An annotated picture of Ahmed Mohamed's clock. Click to enlarge.
For comparison, my homemade portable hard drive, which I carried onto two different airplanes in the early 1990s. (The main thing I built for this was the linear power supply, which I soldered together from components.) Click to enlarge.
A meme I made later in the day to celebrate Ahmed, comparing him with Kim Davis, the religious kook demanding to use her elected position to punish gay people in Rowan County, Kentucky. Click to enlarge.
Down in the basement, I continued working on tiling the hallway, a job complicated because of all the doors sprinkled along its length. My work took me into the boiler room occasionally (it at the north end of the basement hall), and at some pint I noticed that the solar controller was continuing to heat the water in the hot water tank even though it was above the maximum temperature that the water should be heated to (by this point it was over 160 degrees). Clearly something was wrong. I'd removed the valves that turn off the hydronic flow through the tank, but once I'd put these in, all circulation stopped. What should have happened instead was that hydronic fluid should have been sent to circulate through the basement slab. After some tests, I discovered the problem: the actuator for one of the ten-year-old Grundfos PowerZone electric valves in the slab loop had failed. This was the third failure of a Grundfos valve (there are two left in service), which doesn't augur well for their longevity (by contrast, most of the original Honeywell ball valves controlling the boiler zones are still in service 20 years after installation). Grundfos no longer makes PowerZone valves; Honeywell appears to have acquired the license to make them and compatible valves now carry Honeywell branding (meaning there are two totally different kinds of Honeywell-branded electric valves in the basement). I have a replacement Honeywell-branded PowerZone actuator ready to replace the failed one, but for now I'll just leave the actuator off, since nothing can flow through the loop when the valve on the loop's other end is closed.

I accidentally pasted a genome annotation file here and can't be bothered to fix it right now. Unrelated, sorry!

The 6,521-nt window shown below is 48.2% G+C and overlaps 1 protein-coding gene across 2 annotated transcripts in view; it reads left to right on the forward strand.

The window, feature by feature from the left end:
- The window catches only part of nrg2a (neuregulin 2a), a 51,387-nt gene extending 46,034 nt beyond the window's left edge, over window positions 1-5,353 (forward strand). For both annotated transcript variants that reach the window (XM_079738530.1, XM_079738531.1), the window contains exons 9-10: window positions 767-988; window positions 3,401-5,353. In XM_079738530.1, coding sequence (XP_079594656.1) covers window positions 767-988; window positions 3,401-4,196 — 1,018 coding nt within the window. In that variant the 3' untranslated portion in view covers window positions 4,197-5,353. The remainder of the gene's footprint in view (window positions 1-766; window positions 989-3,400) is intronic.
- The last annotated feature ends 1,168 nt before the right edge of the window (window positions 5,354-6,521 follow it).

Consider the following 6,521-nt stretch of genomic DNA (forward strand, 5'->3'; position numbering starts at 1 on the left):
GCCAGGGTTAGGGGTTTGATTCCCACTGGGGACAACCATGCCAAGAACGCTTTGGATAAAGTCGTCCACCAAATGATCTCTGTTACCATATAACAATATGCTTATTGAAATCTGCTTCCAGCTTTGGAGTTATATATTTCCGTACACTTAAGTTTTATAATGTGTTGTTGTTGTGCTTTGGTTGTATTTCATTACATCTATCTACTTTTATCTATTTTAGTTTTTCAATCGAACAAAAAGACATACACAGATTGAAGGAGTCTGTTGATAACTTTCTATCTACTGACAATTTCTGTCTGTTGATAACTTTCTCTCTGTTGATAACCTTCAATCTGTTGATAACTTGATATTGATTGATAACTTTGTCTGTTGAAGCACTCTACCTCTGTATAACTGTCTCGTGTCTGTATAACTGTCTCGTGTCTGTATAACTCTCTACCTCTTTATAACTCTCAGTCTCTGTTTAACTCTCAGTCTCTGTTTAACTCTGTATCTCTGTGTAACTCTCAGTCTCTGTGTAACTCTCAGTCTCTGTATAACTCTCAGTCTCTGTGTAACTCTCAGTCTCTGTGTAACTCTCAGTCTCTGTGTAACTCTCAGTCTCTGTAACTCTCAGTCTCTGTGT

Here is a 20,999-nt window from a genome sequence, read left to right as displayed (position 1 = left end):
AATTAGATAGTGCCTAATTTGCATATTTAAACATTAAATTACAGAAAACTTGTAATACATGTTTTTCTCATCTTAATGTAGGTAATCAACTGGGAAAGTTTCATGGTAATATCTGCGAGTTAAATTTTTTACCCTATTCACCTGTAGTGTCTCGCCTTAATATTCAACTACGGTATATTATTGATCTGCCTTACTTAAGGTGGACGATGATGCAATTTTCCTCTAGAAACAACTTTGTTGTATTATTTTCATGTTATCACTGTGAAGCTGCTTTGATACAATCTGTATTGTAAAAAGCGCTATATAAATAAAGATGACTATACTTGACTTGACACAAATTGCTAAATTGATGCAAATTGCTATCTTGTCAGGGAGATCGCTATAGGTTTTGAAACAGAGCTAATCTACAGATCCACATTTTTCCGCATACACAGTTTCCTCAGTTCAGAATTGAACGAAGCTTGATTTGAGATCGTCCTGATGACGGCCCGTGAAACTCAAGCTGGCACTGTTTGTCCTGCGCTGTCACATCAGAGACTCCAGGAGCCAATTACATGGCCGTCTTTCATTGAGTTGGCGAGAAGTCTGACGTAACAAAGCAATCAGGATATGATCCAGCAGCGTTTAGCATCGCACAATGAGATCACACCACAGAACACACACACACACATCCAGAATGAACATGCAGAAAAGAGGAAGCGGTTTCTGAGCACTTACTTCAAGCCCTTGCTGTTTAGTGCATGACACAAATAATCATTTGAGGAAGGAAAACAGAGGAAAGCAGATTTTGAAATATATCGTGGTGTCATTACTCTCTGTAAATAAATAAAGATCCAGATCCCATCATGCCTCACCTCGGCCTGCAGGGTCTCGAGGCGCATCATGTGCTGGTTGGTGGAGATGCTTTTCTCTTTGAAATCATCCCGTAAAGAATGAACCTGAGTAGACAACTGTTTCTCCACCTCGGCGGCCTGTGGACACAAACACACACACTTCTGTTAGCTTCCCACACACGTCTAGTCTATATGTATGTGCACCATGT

I was looking forward to the second big Republican debate, but it was definitely the sort of thing I'd need to be drinking through. According to my drinking rules, though, there was no excuse for me to be drinking alone tonight. Gretchen would be gone (down in the City to attend a Veg News event and a recording of Larry Wilmore's Nightly Show), but she'd be returning tonight, and thus, according to my personally-crafted rules, I couldn't drink at all. Under my rules, the only way to buy myself a night of drinking would be to create a work of art. I didn't put too much effort into it, but I nevertheless painted a tiny acrylic landscape of a tree set against an ethereal pastel horizon.